LA JOLLA — Plans for an experimental hazardous waste incinerator on Torrey Pines Mesa were questioned Monday night at a public hearing that attracted about 100 people, many of them concerned about the size and location of the plant and the possibility of unanticipated effects on human health.
Most of those who spoke at the hearing wanted to know about emissions from the 30-foot stack on the incinerator, which GA Technologies intends to operate on its property off Genesee Avenue and North Torrey Pines Road. They wanted to know if there were emissions that could not be measured and if it is wise to have the emissions monitored by contractors hired by GA.
Others asked about the danger of earthquakes, GA's liability insurance, and what it would cost the firm to move its plant to a less-populated area. Some suggested that the plant and the terms of its proposed permit made it a production facility, not merely a research plant.
"We know very little about the effects," said Dr. Ruth Heifetz, a physician and assistant professor at UC San Diego. "Most of the things that will be or could be coming out, there are no standards for."
Officials of GA and the Environmental Protection Agency responded that the incinerator and its ability to meet federal standards have been proven in past tests. They said the system and its emissions would be subject to "comprehensive monitoring and controls" and to automatic shut-off if any regulations were violated.
"Everything will be monitored," said John Hart of the EPA. "Everything will be controlled."
Company and government officials said the building was built to withstand earthquakes, and it would cost $5 million to $10 million and take several years to set up the test plant in another area. They said the incinerator is for research only, and GA's liability insurance would cover it for up to $1 million per incident and $2 million per year.
"EPA believes incineration of hazardous waste is an effective alternative to land disposal," said Larry Bowerman, of EPA. "It is not the only alternative. But it is one alternative."
Kerry Dance, president of GA, commented sarcastically at the end of the hearing on the negative reception the proposal had received. "I really like the attitude: ' . . . Not here, not in my backyard and I don't want to hear any of the facts,' " he said.
"We're talking about things that are all around us because of the society we are in," Dance added.
The aim of the hearing, which lasted more than three hours at University Towne Centre, was to take public comment on the permit EPA is preparing for GA. The public comment period remains open through Sept. 22.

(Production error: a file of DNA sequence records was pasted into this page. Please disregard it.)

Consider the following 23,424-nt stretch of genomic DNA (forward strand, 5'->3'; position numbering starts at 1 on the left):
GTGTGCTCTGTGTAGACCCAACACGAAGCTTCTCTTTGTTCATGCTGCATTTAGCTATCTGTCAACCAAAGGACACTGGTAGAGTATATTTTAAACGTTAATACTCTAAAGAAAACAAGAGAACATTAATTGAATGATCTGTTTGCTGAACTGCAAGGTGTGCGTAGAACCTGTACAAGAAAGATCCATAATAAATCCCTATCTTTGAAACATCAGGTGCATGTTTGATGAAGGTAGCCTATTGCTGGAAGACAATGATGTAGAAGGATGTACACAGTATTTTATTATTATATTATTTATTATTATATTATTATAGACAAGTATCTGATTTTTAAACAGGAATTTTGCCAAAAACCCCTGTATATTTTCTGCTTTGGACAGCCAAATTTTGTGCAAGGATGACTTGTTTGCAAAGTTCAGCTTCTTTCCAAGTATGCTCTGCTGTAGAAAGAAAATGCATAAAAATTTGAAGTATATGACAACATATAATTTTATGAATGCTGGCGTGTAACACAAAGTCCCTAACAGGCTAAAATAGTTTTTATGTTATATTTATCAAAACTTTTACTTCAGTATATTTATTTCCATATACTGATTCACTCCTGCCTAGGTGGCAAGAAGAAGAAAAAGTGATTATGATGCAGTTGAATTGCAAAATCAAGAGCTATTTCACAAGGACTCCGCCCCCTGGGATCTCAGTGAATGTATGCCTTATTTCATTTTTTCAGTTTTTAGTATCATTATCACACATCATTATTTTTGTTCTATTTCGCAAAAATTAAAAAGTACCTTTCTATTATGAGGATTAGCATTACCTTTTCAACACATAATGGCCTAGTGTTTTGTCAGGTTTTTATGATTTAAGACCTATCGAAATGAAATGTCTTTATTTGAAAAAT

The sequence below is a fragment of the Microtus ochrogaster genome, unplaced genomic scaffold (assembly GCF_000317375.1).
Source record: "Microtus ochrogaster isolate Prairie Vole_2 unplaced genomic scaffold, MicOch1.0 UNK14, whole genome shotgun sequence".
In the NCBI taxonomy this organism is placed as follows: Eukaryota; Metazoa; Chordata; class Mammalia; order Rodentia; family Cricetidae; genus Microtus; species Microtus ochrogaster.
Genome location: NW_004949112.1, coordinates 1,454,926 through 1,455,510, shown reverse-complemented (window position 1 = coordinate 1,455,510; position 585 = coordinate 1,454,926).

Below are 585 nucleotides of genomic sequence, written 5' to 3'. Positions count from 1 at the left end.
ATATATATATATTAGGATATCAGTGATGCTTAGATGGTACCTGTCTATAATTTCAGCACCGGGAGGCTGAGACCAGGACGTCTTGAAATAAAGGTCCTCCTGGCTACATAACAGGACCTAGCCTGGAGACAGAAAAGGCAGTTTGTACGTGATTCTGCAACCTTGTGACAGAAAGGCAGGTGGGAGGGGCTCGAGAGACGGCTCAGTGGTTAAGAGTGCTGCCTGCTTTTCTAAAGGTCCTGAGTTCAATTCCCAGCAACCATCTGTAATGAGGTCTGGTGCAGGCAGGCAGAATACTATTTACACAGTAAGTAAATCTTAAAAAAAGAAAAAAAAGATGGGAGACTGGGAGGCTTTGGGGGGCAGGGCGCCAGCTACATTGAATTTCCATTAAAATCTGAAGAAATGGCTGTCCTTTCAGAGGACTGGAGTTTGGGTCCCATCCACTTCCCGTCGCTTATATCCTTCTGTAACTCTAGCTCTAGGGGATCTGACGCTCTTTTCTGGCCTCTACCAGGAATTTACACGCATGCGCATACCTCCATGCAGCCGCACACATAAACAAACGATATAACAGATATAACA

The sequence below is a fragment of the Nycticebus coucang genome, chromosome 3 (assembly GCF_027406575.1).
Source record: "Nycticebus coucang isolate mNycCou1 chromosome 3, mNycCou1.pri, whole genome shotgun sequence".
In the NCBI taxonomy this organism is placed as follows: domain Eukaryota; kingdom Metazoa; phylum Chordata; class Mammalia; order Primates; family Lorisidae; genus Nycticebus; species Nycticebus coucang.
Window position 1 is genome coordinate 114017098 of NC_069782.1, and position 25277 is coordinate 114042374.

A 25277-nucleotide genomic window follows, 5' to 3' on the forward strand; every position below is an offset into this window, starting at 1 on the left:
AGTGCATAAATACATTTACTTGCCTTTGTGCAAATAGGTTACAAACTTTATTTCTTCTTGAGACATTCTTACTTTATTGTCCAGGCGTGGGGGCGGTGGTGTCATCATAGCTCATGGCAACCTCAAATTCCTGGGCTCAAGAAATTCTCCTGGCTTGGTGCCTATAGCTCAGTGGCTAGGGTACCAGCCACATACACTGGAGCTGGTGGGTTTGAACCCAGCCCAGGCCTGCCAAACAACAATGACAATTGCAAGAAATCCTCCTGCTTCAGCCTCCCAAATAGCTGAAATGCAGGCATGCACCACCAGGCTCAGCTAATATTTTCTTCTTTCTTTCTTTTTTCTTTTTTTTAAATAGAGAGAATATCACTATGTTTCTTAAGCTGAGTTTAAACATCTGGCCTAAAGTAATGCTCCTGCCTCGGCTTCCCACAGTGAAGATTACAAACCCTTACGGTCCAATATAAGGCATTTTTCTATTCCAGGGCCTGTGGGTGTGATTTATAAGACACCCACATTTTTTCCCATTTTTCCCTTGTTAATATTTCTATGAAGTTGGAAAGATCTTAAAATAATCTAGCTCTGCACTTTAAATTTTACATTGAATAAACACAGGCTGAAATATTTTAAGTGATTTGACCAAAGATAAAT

GA, a high-technology research and development firm on John Jay Hopkins Drive in La Jolla, has been testing the experimental burner over the past year under a more-limited EPA permit. Now the firm hopes to try it out on samples of waste from firms interested in buying burners of their own.
Under the proposed EPA permit, GA could burn wastes on 365 operating days or over five calendar years, whichever is shorter.
The permit would also contain an hourly maximum limiting GA to burning no more than 50 gallons of liquid or 500 pounds of solid wastes an hour. The permit would include limits on the types of wastes burned and emissions into the air.
The equipment, called a circulating bed combustor, is described as an advanced treatment technique for burning combustible material. The principal byproduct will be an ash that GA officials say will be non-toxic.
GA has stated that the types of waste to be tested may include contaminated soils, solvents and sludges. It predicts that it would treat only about half of the amount of waste allowed and would conduct burns only several times a month.
Until very recently, there had been little opposition to the proposal. For a year, GA had carefully and methodically presented its idea privately to community leaders, citizens' groups and the press.
But last week, La Jollans Inc., the community planning organization, voted to oppose the plan, at least until GA completes an environmental impact report. The Environmental Health Coalition voted last month to take the same position and began mobilizing residents to attend the hearing.
GA has argued that an EIR is unnecessary since past test runs with the burner show that it can operate within federal and state environmental guidelines.